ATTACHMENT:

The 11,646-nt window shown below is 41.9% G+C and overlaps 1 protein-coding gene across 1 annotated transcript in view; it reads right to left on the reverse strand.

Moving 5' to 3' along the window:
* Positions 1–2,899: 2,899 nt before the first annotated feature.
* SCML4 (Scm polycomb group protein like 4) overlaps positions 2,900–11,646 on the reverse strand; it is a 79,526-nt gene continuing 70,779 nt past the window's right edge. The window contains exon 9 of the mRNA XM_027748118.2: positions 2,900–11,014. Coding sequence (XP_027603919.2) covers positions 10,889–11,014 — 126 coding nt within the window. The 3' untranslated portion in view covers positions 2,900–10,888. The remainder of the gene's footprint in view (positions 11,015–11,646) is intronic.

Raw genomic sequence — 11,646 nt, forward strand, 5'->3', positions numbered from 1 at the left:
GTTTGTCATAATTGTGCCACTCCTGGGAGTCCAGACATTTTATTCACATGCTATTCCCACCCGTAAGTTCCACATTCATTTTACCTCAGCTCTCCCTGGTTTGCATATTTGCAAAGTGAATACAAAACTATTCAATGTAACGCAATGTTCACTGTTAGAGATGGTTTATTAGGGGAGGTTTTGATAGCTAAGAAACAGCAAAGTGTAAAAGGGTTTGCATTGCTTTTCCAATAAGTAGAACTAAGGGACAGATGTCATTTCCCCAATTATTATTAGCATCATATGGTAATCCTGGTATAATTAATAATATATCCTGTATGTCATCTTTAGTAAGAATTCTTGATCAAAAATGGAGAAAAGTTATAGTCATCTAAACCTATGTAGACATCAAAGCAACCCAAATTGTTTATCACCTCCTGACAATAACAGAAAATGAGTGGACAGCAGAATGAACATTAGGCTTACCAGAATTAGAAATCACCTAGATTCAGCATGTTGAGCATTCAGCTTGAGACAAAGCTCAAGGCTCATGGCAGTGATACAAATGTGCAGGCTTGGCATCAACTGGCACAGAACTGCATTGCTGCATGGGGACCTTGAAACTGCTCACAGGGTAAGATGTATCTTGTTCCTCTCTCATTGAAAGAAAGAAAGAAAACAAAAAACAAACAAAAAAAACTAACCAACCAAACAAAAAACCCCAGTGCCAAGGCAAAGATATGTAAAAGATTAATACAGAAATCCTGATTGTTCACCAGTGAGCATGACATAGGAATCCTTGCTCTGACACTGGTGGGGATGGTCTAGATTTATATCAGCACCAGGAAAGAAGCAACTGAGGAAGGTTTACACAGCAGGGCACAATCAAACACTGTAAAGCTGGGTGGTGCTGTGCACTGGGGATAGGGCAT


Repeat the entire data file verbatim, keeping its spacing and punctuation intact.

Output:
The 11,646-nt window shown below is 41.9% G+C and overlaps 1 protein-coding gene across 1 annotated transcript in view; it reads right to left on the reverse strand.

Moving 5' to 3' along the window:
* Positions 1–2,899: 2,899 nt before the first annotated feature.
* SCML4 (Scm polycomb group protein like 4) overlaps positions 2,900–11,646 on the reverse strand; it is a 79,526-nt gene continuing 70,779 nt past the window's right edge. The window contains exon 9 of the mRNA XM_027748118.2: positions 2,900–11,014. Coding sequence (XP_027603919.2) covers positions 10,889–11,014 — 126 coding nt within the window. The 3' untranslated portion in view covers positions 2,900–10,888. The remainder of the gene's footprint in view (positions 11,015–11,646) is intronic.

Raw genomic sequence — 11,646 nt, forward strand, 5'->3', positions numbered from 1 at the left:
GTTTGTCATAATTGTGCCACTCCTGGGAGTCCAGACATTTTATTCACATGCTATTCCCACCCGTAAGTTCCACATTCATTTTACCTCAGCTCTCCCTGGTTTGCATATTTGCAAAGTGAATACAAAACTATTCAATGTAACGCAATGTTCACTGTTAGAGATGGTTTATTAGGGGAGGTTTTGATAGCTAAGAAACAGCAAAGTGTAAAAGGGTTTGCATTGCTTTTCCAATAAGTAGAACTAAGGGACAGATGTCATTTCCCCAATTATTATTAGCATCATATGGTAATCCTGGTATAATTAATAATATATCCTGTATGTCATCTTTAGTAAGAATTCTTGATCAAAAATGGAGAAAAGTTATAGTCATCTAAACCTATGTAGACATCAAAGCAACCCAAATTGTTTATCACCTCCTGACAATAACAGAAAATGAGTGGACAGCAGAATGAACATTAGGCTTACCAGAATTAGAAATCACCTAGATTCAGCATGTTGAGCATTCAGCTTGAGACAAAGCTCAAGGCTCATGGCAGTGATACAAATGTGCAGGCTTGGCATCAACTGGCACAGAACTGCATTGCTGCATGGGGACCTTGAAACTGCTCACAGGGTAAGATGTATCTTGTTCCTCTCTCATTGAAAGAAAGAAAGAAAACAAAAAACAAACAAAAAAAACTAACCAACCAAACAAAAAACCCCAGTGCCAAGGCAAAGATATGTAAAAGATTAATACAGAAATCCTGATTGTTCACCAGTGAGCATGACATAGGAATCCTTGCTCTGACACTGGTGGGGATGGTCTAGATTTATATCAGCACCAGGAAAGAAGCAACTGAGGAAGGTTTACACAGCAGGGCACAATCAAACACTGTAAAGCTGGGTGGTGCTGTGCACTGGGGATAGGGCAT